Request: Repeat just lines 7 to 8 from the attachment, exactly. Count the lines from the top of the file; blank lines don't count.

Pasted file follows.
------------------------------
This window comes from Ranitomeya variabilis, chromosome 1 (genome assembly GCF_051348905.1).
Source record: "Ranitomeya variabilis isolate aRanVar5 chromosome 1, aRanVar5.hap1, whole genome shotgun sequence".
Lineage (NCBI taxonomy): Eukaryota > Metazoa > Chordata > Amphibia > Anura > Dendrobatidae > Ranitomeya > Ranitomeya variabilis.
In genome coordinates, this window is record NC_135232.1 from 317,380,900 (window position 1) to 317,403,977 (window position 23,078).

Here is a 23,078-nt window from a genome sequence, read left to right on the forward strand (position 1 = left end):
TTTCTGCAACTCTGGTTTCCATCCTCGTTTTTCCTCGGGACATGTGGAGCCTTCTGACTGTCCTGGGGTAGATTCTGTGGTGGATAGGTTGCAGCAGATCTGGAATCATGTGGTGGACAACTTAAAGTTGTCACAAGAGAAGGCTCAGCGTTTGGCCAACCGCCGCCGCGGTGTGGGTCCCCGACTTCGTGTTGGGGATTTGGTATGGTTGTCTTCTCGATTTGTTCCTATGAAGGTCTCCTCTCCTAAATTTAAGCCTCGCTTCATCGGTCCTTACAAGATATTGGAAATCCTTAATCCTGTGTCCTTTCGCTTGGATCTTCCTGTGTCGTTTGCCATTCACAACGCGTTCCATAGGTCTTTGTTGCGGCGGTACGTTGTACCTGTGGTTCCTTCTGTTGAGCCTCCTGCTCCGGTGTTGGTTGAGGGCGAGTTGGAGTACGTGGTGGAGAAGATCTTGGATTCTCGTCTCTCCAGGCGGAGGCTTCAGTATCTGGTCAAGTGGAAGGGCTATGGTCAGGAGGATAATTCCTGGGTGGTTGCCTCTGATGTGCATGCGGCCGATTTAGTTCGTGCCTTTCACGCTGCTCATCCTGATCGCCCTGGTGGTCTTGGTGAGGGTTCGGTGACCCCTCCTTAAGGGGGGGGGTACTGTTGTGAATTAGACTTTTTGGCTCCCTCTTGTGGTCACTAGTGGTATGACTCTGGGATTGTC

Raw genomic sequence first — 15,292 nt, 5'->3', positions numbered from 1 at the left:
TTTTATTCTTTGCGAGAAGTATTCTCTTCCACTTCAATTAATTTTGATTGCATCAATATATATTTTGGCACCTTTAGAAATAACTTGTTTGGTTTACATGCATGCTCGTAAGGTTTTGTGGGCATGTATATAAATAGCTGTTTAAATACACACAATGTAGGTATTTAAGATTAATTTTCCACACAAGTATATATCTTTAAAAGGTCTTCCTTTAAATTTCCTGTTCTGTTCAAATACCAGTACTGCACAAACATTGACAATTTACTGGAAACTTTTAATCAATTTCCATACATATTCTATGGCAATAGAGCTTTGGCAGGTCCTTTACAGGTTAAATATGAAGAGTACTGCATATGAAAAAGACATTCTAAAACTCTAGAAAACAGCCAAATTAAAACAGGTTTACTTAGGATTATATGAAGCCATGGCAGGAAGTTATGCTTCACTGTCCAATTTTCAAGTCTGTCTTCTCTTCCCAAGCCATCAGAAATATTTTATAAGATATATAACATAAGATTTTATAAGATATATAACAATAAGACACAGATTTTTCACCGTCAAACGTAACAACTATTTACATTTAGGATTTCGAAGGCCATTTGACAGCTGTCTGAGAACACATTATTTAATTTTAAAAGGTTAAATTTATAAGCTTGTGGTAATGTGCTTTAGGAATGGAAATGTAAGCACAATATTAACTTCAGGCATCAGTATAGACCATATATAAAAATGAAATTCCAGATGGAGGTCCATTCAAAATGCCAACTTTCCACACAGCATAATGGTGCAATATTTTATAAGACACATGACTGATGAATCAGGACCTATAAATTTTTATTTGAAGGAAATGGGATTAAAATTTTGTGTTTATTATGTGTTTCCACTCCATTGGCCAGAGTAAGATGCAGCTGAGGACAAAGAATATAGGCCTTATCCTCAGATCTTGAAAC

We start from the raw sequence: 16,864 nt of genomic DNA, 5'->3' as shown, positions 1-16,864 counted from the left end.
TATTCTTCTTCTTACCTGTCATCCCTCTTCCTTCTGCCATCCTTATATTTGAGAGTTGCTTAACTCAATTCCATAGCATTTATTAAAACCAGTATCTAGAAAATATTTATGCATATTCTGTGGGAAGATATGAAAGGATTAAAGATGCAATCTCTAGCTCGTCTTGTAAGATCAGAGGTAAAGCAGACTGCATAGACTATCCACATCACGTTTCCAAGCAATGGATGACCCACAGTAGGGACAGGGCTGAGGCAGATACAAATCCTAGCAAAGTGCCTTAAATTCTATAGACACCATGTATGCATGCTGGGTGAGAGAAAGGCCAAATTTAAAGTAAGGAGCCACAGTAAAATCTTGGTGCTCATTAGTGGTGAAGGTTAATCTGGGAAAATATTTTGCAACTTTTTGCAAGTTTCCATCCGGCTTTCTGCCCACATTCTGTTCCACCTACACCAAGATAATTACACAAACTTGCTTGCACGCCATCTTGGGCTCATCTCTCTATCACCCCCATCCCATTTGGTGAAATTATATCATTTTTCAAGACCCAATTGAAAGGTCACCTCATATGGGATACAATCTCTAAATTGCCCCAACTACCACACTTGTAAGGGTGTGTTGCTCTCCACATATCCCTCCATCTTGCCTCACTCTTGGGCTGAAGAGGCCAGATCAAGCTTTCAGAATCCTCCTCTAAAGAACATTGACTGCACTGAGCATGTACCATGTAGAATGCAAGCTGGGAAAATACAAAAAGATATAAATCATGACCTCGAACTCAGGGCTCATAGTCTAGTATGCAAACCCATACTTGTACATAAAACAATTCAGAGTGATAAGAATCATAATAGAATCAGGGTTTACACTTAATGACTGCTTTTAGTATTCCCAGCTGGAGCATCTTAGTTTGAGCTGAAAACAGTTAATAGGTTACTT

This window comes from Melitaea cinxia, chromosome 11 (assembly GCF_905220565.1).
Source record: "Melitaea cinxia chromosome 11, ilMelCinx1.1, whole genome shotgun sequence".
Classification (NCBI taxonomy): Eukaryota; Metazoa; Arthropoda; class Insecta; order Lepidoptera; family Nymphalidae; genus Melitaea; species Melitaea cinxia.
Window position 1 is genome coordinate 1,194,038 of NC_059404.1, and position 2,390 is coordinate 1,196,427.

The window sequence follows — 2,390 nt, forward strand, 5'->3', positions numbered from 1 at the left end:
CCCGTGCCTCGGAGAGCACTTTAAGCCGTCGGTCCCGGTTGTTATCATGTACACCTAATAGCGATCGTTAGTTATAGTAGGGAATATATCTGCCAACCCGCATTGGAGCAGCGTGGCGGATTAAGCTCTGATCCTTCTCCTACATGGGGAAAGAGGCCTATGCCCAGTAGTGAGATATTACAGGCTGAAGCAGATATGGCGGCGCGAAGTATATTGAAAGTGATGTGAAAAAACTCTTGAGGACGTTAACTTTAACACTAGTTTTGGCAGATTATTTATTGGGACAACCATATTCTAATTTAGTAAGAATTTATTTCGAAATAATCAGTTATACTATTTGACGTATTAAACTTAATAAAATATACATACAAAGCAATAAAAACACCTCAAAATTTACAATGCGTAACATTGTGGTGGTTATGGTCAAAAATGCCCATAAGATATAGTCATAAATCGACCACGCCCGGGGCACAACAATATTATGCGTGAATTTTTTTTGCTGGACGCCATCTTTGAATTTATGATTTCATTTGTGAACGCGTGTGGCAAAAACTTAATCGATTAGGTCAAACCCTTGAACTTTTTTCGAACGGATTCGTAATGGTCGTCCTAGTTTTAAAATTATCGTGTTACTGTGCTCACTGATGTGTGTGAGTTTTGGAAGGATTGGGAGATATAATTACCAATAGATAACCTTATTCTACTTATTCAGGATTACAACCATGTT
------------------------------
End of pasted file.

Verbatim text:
Raw genomic sequence first — 15,292 nt, 5'->3', positions numbered from 1 at the left:
TTTTATTCTTTGCGAGAAGTATTCTCTTCCACTTCAATTAATTTTGATTGCATCAATATATATTTTGGCACCTTTAGAAATAACTTGTTTGGTTTACATGCATGCTCGTAAGGTTTTGTGGGCATGTATATAAATAGCTGTTTAAATACACACAATGTAGGTATTTAAGATTAATTTTCCACACAAGTATATATCTTTAAAAGGTCTTCCTTTAAATTTCCTGTTCTGTTCAAATACCAGTACTGCACAAACATTGACAATTTACTGGAAACTTTTAATCAATTTCCATACATATTCTATGGCAATAGAGCTTTGGCAGGTCCTTTACAGGTTAAATATGAAGAGTACTGCATATGAAAAAGACATTCTAAAACTCTAGAAAACAGCCAAATTAAAACAGGTTTACTTAGGATTATATGAAGCCATGGCAGGAAGTTATGCTTCACTGTCCAATTTTCAAGTCTGTCTTCTCTTCCCAAGCCATCAGAAATATTTTATAAGATATATAACATAAGATTTTATAAGATATATAACAATAAGACACAGATTTTTCACCGTCAAACGTAACAACTATTTACATTTAGGATTTCGAAGGCCATTTGACAGCTGTCTGAGAACACATTATTTAATTTTAAAAGGTTAAATTTATAAGCTTGTGGTAATGTGCTTTAGGAATGGAAATGTAAGCACAATATTAACTTCAGGCATCAGTATAGACCATATATAAAAATGAAATTCCAGATGGAGGTCCATTCAAAATGCCAACTTTCCACACAGCATAATGGTGCAATATTTTATAAGACACATGACTGATGAATCAGGACCTATAAATTTTTATTTGAAGGAAATGGGATTAAAATTTTGTGTTTATTATGTGTTTCCACTCCATTGGCCAGAGTAAGATGCAGCTGAGGACAAAGAATATAGGCCTTATCCTCAGATCTTGAAAC